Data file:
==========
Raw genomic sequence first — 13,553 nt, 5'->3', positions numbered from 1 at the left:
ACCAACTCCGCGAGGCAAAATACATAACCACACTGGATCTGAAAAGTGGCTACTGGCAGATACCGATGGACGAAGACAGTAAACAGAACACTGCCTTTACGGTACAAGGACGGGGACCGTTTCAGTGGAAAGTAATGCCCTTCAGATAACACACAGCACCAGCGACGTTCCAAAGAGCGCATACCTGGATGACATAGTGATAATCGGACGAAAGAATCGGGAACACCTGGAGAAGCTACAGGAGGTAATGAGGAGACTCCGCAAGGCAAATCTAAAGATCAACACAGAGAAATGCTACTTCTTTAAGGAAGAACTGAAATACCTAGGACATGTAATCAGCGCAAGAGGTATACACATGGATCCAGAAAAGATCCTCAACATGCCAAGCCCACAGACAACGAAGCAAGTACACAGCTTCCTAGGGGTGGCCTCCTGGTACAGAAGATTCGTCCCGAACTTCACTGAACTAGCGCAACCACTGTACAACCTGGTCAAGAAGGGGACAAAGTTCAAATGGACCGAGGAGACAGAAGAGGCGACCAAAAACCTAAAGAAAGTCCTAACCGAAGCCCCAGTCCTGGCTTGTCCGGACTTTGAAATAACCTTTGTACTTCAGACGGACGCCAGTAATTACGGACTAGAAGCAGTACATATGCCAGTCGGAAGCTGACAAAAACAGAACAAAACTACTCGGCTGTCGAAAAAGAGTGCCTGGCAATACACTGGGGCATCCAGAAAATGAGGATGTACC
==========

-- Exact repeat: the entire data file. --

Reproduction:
Raw genomic sequence first — 13,553 nt, 5'->3', positions numbered from 1 at the left:
ACCAACTCCGCGAGGCAAAATACATAACCACACTGGATCTGAAAAGTGGCTACTGGCAGATACCGATGGACGAAGACAGTAAACAGAACACTGCCTTTACGGTACAAGGACGGGGACCGTTTCAGTGGAAAGTAATGCCCTTCAGATAACACACAGCACCAGCGACGTTCCAAAGAGCGCATACCTGGATGACATAGTGATAATCGGACGAAAGAATCGGGAACACCTGGAGAAGCTACAGGAGGTAATGAGGAGACTCCGCAAGGCAAATCTAAAGATCAACACAGAGAAATGCTACTTCTTTAAGGAAGAACTGAAATACCTAGGACATGTAATCAGCGCAAGAGGTATACACATGGATCCAGAAAAGATCCTCAACATGCCAAGCCCACAGACAACGAAGCAAGTACACAGCTTCCTAGGGGTGGCCTCCTGGTACAGAAGATTCGTCCCGAACTTCACTGAACTAGCGCAACCACTGTACAACCTGGTCAAGAAGGGGACAAAGTTCAAATGGACCGAGGAGACAGAAGAGGCGACCAAAAACCTAAAGAAAGTCCTAACCGAAGCCCCAGTCCTGGCTTGTCCGGACTTTGAAATAACCTTTGTACTTCAGACGGACGCCAGTAATTACGGACTAGAAGCAGTACATATGCCAGTCGGAAGCTGACAAAAACAGAACAAAACTACTCGGCTGTCGAAAAAGAGTGCCTGGCAATACACTGGGGCATCCAGAAAATGAGGATGTACC